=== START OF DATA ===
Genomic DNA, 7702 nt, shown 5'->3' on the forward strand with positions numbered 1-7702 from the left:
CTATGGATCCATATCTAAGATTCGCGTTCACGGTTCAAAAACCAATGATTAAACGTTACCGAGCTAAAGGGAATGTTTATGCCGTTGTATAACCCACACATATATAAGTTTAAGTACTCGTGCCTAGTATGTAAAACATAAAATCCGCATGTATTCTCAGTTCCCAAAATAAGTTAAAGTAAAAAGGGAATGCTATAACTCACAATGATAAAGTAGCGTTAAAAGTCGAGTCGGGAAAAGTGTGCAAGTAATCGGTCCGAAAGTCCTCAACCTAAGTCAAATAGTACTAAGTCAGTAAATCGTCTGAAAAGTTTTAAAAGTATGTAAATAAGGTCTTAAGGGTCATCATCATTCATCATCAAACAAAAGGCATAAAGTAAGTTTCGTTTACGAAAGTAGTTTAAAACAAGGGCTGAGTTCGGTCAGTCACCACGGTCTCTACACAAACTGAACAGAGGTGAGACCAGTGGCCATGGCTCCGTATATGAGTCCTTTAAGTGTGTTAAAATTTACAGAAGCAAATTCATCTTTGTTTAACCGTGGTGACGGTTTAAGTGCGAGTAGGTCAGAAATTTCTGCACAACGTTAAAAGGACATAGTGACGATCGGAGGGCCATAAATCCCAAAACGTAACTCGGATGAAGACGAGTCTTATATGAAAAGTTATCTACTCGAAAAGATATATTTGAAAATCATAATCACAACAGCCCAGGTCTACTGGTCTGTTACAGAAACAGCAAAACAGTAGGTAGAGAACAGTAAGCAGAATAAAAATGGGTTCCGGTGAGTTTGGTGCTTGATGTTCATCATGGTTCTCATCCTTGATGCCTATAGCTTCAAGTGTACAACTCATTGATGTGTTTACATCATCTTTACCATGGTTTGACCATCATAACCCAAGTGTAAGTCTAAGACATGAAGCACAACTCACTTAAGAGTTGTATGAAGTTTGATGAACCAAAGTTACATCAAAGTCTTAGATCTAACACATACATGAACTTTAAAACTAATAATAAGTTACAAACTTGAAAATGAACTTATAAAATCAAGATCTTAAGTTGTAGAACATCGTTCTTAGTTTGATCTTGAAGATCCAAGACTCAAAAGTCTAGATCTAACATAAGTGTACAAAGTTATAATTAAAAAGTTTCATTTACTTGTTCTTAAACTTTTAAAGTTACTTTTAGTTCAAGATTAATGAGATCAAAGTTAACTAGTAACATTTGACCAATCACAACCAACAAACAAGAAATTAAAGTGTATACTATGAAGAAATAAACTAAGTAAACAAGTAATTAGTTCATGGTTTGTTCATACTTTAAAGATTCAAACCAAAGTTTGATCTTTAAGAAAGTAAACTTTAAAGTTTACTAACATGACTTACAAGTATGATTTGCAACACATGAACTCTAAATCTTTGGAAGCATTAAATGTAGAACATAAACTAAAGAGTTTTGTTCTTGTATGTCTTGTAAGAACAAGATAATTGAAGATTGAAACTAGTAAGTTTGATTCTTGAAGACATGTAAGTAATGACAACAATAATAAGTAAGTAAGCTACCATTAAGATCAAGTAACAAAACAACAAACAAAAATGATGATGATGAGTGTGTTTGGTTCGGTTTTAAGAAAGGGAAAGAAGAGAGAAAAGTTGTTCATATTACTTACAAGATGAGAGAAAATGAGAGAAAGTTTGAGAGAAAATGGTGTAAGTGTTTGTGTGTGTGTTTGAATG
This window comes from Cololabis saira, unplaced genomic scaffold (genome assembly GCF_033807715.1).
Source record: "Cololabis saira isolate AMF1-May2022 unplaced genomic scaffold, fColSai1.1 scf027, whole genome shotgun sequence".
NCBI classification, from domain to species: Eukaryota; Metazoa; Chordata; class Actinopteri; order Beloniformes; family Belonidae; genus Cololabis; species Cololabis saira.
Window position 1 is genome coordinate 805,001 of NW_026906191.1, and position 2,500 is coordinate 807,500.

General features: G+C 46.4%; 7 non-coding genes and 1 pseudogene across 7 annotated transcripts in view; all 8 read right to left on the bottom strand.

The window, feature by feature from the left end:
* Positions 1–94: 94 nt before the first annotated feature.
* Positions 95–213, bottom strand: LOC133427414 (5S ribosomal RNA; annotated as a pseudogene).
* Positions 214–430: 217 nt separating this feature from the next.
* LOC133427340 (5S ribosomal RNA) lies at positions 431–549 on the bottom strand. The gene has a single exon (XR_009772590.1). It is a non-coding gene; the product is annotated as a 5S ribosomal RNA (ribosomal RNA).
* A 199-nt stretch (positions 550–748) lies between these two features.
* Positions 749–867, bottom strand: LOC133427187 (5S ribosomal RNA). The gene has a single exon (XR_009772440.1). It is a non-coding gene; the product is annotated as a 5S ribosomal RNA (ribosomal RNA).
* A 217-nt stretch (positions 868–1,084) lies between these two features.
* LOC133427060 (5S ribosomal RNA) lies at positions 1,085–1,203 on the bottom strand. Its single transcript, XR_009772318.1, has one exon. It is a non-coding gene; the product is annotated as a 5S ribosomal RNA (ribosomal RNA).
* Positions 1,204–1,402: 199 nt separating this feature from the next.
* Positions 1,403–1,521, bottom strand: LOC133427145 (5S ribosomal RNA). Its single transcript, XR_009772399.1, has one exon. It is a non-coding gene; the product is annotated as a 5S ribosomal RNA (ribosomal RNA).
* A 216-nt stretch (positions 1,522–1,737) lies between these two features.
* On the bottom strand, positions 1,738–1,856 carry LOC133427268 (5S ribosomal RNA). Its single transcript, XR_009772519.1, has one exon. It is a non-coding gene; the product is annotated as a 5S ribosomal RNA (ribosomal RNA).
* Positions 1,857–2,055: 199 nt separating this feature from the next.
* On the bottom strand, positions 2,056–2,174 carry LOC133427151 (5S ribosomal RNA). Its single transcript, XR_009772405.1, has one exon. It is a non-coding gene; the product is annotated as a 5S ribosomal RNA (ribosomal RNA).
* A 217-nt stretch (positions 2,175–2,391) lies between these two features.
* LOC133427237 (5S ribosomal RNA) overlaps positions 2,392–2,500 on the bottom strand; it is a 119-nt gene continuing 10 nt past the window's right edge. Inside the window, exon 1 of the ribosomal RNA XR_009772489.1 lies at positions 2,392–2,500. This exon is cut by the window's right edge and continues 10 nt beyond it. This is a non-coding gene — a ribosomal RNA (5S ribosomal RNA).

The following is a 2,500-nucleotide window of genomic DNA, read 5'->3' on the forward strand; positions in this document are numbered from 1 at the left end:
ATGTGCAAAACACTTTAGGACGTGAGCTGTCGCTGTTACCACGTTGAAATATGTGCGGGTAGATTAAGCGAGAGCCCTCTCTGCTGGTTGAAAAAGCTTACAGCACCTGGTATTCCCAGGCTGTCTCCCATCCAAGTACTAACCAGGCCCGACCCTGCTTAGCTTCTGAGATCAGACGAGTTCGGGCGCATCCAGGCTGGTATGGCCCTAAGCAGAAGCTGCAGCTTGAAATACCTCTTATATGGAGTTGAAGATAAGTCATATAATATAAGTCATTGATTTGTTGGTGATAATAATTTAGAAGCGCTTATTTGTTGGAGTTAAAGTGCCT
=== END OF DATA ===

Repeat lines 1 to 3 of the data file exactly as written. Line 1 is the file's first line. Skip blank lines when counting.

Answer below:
Genomic DNA, 7702 nt, shown 5'->3' on the forward strand with positions numbered 1-7702 from the left:
CTATGGATCCATATCTAAGATTCGCGTTCACGGTTCAAAAACCAATGATTAAACGTTACCGAGCTAAAGGGAATGTTTATGCCGTTGTATAACCCACACATATATAAGTTTAAGTACTCGTGCCTAGTATGTAAAACATAAAATCCGCATGTATTCTCAGTTCCCAAAATAAGTTAAAGTAAAAAGGGAATGCTATAACTCACAATGATAAAGTAGCGTTAAAAGTCGAGTCGGGAAAAGTGTGCAAGTAATCGGTCCGAAAGTCCTCAACCTAAGTCAAATAGTACTAAGTCAGTAAATCGTCTGAAAAGTTTTAAAAGTATGTAAATAAGGTCTTAAGGGTCATCATCATTCATCATCAAACAAAAGGCATAAAGTAAGTTTCGTTTACGAAAGTAGTTTAAAACAAGGGCTGAGTTCGGTCAGTCACCACGGTCTCTACACAAACTGAACAGAGGTGAGACCAGTGGCCATGGCTCCGTATATGAGTCCTTTAAGTGTGTTAAAATTTACAGAAGCAAATTCATCTTTGTTTAACCGTGGTGACGGTTTAAGTGCGAGTAGGTCAGAAATTTCTGCACAACGTTAAAAGGACATAGTGACGATCGGAGGGCCATAAATCCCAAAACGTAACTCGGATGAAGACGAGTCTTATATGAAAAGTTATCTACTCGAAAAGATATATTTGAAAATCATAATCACAACAGCCCAGGTCTACTGGTCTGTTACAGAAACAGCAAAACAGTAGGTAGAGAACAGTAAGCAGAATAAAAATGGGTTCCGGTGAGTTTGGTGCTTGATGTTCATCATGGTTCTCATCCTTGATGCCTATAGCTTCAAGTGTACAACTCATTGATGTGTTTACATCATCTTTACCATGGTTTGACCATCATAACCCAAGTGTAAGTCTAAGACATGAAGCACAACTCACTTAAGAGTTGTATGAAGTTTGATGAACCAAAGTTACATCAAAGTCTTAGATCTAACACATACATGAACTTTAAAACTAATAATAAGTTACAAACTTGAAAATGAACTTATAAAATCAAGATCTTAAGTTGTAGAACATCGTTCTTAGTTTGATCTTGAAGATCCAAGACTCAAAAGTCTAGATCTAACATAAGTGTACAAAGTTATAATTAAAAAGTTTCATTTACTTGTTCTTAAACTTTTAAAGTTACTTTTAGTTCAAGATTAATGAGATCAAAGTTAACTAGTAACATTTGACCAATCACAACCAACAAACAAGAAATTAAAGTGTATACTATGAAGAAATAAACTAAGTAAACAAGTAATTAGTTCATGGTTTGTTCATACTTTAAAGATTCAAACCAAAGTTTGATCTTTAAGAAAGTAAACTTTAAAGTTTACTAACATGACTTACAAGTATGATTTGCAACACATGAACTCTAAATCTTTGGAAGCATTAAATGTAGAACATAAACTAAAGAGTTTTGTTCTTGTATGTCTTGTAAGAACAAGATAATTGAAGATTGAAACTAGTAAGTTTGATTCTTGAAGACATGTAAGTAATGACAACAATAATAAGTAAGTAAGCTACCATTAAGATCAAGTAACAAAACAACAAACAAAAATGATGATGATGAGTGTGTTTGGTTCGGTTTTAAGAAAGGGAAAGAAGAGAGAAAAGTTGTTCATATTACTTACAAGATGAGAGAAAATGAGAGAAAGTTTGAGAGAAAATGGTGTAAGTGTTTGTGTGTGTGTTTGAATG
This window comes from Cololabis saira, unplaced genomic scaffold (genome assembly GCF_033807715.1).